In Oregon, It’s All Covered In The Contract

There’s a big fuss brewing in Oregon over an the issue of artistic review.  If you’re not familiar with that concept and how it relates to orchestras, it’s the process whereby a tenured musician can lose their job due to artistic reasons (their playing isn’t as good as it should be).

In short, it’s how orchestras rid themselves of players who have, for whatever reason, lost it.  I know most people tend to see any sort of union backed tenure situation as a “job for life” but it doesn’t work like that.  Before the time of union representation, orchestra musicians were fired at will by tyrannical, temperamental conductors and traded between ensembles not unlike the way kids trade baseball cards (hey, I’ll trade you our second chair cellist for your bass clarinetist and two violists!).

The situation was so fraught with abuse that it was one of the fundamental reasons orchestra musicians became unionized in the first place.  Over the decades most orchestras has crafted their own process of artistic review, which is spelled out in great detail within the collective bargaining agreement.

The collective bargaining agreement in place at Oregon is no exception, they have 458 words dedicated to the procedures related to implementing and conducting an artistic review and another 531 words dedicated to dispute resolution which may result from the review process.

Although each orchestra will have some unique language in their respective artistic review clauses, the basic idea is that the artistic review process is initiated by the music director and must list the problems, in detail, with the player in question.  Said player is then provided with a predetermined amount of time to address these artistic issues and improve.  At the end of that period, the music director either accepts any improvements as adequate or recommends removal of the player.

However, before they can just get rid of anyone, a committee of musicians (and sometimes managers) are allowed to examine the artistic review process in order to determine the music director isn’t unfairly targeting a member of the orchestra.  This review committee can effectively overturn a final decision from the music director but it depends on each orchestra’s process. 

Frankly, it’s a good, basic system.  The issues of artistic review are touchy as it is and you can’t expect the musicians to police themselves, so it falls on the shoulders of the music director to initiate any artic review procedure; after all, they are the artistic leader of the organization.  Nevertheless, having a system of checks and balances such as a review committee at the end of the procedure to ensure everything is on the up and up does provide a level playing field for everyone involved.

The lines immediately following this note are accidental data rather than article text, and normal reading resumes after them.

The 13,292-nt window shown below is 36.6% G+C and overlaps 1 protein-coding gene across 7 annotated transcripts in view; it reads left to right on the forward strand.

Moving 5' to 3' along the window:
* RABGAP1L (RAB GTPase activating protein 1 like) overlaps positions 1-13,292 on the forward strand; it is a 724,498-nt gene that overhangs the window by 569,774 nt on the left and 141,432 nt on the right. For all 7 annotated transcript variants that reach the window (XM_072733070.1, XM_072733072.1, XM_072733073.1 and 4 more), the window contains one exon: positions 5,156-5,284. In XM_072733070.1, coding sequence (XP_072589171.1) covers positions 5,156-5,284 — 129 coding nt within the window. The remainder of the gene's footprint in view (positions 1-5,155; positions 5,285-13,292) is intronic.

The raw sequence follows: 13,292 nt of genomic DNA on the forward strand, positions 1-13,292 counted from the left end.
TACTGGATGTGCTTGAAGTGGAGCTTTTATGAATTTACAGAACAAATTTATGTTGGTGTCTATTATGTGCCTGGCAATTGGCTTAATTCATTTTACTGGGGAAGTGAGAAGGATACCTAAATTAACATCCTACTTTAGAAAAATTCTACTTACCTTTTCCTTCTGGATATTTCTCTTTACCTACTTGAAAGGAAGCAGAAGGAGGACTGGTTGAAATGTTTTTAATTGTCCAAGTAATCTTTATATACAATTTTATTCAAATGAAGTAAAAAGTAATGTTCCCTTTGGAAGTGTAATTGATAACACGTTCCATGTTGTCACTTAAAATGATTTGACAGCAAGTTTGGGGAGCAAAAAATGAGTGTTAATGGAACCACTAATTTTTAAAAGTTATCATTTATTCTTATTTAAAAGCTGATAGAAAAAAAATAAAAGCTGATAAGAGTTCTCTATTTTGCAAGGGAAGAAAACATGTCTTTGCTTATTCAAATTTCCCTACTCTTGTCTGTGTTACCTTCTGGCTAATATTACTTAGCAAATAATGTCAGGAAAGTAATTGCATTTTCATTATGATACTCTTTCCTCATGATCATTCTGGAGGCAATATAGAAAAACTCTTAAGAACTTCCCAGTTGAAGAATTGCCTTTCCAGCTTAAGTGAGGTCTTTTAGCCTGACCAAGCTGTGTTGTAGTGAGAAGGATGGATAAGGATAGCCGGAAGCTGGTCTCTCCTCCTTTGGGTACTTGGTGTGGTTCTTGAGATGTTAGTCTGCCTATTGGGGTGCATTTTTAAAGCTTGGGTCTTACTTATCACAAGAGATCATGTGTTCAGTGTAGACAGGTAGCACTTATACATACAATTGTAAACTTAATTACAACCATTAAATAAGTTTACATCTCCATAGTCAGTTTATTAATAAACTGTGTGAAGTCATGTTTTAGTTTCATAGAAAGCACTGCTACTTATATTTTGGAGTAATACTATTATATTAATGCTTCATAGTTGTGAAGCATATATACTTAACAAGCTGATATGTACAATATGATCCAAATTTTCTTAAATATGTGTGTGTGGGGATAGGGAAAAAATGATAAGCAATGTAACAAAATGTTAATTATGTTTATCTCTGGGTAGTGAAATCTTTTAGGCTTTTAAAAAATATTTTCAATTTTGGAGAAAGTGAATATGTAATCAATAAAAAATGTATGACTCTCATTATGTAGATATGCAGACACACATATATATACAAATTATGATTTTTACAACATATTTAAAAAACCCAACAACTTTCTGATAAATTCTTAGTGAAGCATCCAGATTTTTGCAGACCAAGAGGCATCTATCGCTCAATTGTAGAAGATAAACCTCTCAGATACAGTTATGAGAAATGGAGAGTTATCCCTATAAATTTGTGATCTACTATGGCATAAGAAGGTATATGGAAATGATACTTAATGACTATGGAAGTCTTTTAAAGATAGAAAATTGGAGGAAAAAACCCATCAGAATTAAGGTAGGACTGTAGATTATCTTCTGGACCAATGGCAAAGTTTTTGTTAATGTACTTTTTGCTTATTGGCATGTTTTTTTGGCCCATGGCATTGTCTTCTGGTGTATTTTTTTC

As with any system, the artistic review process is only as good as the people involved.  Sometimes, conductors ignore problematic musicians because they are adverse to confrontation and thus shirk their responsibility.  I’ve also seen new conductors come into an orchestra and bring numerous players in principal seats up on artistic review only because they want to fill those seats with their friends or colleagues from elsewhere.

It’s situations such as that which take advantage of good intentions, but in the end the system usually works.  I’ve known players who went through an artistic review process only to come out playing stronger than they ever have before.

The situation in Oregon will undoubtedly continue to get some attention in the press but so long as everyone on both sides follow the procedures stipulated in the collective bargaining agreement, then whatever the outcome, it will be based on a fair, balanced procedure.

However, if either side begins to toe the line of “legalese” in order to force their will on the process then you can expect a lose-lose scenario.

Good contract language adhered to by good people result in good relations. Vague contract language manipulated by bad intentions result in bitter apathy.

About Drew McManus

"I hear that every time you show up to work with an orchestra, people get fired." Those were the first words out of an executive's mouth after her board chair introduced us. That executive is now a dear colleague and friend but the day that consulting contract began with her orchestra, she was convinced I was a hatchet-man brought in by the board to clean house.

I understand where the trepidation comes from as a great deal of my consulting and technology provider work for arts organizations involves due diligence, separating fact from fiction, interpreting spin, as well as performance review and oversight. So yes, sometimes that work results in one or two individuals "aggressively embracing career change" but far more often than not, it reinforces and clarifies exactly what works and why.

In short, it doesn't matter if you know where all the bodies are buried if you can't keep your own clients out of the ground, and I'm fortunate enough to say that for more than 15 years, I've done exactly that for groups of all budget size from Qatar to Kathmandu.

For fun, I write a daily blog about the orchestra business, provide a platform for arts insiders to speak their mind, keep track of what people in this business get paid, help write a satirical cartoon about orchestra life, hack the arts, and love a good coffee drink.

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